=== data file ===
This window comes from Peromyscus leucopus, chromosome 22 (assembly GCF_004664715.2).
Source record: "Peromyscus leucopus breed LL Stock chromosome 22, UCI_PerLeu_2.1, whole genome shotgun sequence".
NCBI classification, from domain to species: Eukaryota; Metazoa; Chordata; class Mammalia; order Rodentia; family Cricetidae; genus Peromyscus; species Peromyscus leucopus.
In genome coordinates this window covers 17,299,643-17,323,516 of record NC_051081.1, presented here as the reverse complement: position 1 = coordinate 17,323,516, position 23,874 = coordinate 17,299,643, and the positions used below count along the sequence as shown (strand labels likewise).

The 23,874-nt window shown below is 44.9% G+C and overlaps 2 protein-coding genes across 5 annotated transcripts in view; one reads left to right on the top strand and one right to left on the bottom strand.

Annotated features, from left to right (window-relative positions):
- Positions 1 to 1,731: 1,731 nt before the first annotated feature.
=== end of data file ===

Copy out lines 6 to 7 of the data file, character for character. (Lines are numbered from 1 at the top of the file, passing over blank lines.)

Annotated features, from left to right (window-relative positions):
- Positions 1 to 1,731: 1,731 nt before the first annotated feature.